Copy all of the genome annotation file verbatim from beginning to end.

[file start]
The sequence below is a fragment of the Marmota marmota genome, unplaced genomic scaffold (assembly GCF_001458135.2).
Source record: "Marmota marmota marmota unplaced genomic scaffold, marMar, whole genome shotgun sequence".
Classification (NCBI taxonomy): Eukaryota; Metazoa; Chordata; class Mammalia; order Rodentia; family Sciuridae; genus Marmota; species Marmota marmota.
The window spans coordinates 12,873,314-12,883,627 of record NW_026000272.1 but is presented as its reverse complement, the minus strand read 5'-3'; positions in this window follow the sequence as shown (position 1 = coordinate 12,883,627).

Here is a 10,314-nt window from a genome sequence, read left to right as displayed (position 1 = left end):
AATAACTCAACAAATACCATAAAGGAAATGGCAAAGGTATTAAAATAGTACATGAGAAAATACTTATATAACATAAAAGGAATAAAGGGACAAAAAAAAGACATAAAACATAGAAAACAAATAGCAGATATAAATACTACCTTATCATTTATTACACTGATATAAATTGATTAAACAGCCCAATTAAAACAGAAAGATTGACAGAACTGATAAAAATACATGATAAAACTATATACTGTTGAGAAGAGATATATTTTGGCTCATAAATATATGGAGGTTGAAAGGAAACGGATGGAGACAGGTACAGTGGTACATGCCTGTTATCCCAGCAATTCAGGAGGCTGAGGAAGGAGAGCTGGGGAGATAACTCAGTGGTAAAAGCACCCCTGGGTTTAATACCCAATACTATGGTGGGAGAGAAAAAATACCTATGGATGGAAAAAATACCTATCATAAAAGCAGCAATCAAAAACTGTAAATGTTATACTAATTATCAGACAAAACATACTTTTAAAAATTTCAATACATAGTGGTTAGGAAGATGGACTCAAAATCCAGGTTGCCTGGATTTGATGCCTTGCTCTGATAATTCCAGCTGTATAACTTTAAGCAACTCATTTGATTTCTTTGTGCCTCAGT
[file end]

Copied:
The sequence below is a fragment of the Marmota marmota genome, unplaced genomic scaffold (assembly GCF_001458135.2).
Source record: "Marmota marmota marmota unplaced genomic scaffold, marMar, whole genome shotgun sequence".
Classification (NCBI taxonomy): Eukaryota; Metazoa; Chordata; class Mammalia; order Rodentia; family Sciuridae; genus Marmota; species Marmota marmota.
The window spans coordinates 12,873,314-12,883,627 of record NW_026000272.1 but is presented as its reverse complement, the minus strand read 5'-3'; positions in this window follow the sequence as shown (position 1 = coordinate 12,883,627).

Here is a 10,314-nt window from a genome sequence, read left to right as displayed (position 1 = left end):
AATAACTCAACAAATACCATAAAGGAAATGGCAAAGGTATTAAAATAGTACATGAGAAAATACTTATATAACATAAAAGGAATAAAGGGACAAAAAAAAGACATAAAACATAGAAAACAAATAGCAGATATAAATACTACCTTATCATTTATTACACTGATATAAATTGATTAAACAGCCCAATTAAAACAGAAAGATTGACAGAACTGATAAAAATACATGATAAAACTATATACTGTTGAGAAGAGATATATTTTGGCTCATAAATATATGGAGGTTGAAAGGAAACGGATGGAGACAGGTACAGTGGTACATGCCTGTTATCCCAGCAATTCAGGAGGCTGAGGAAGGAGAGCTGGGGAGATAACTCAGTGGTAAAAGCACCCCTGGGTTTAATACCCAATACTATGGTGGGAGAGAAAAAATACCTATGGATGGAAAAAATACCTATCATAAAAGCAGCAATCAAAAACTGTAAATGTTATACTAATTATCAGACAAAACATACTTTTAAAAATTTCAATACATAGTGGTTAGGAAGATGGACTCAAAATCCAGGTTGCCTGGATTTGATGCCTTGCTCTGATAATTCCAGCTGTATAACTTTAAGCAACTCATTTGATTTCTTTGTGCCTCAGT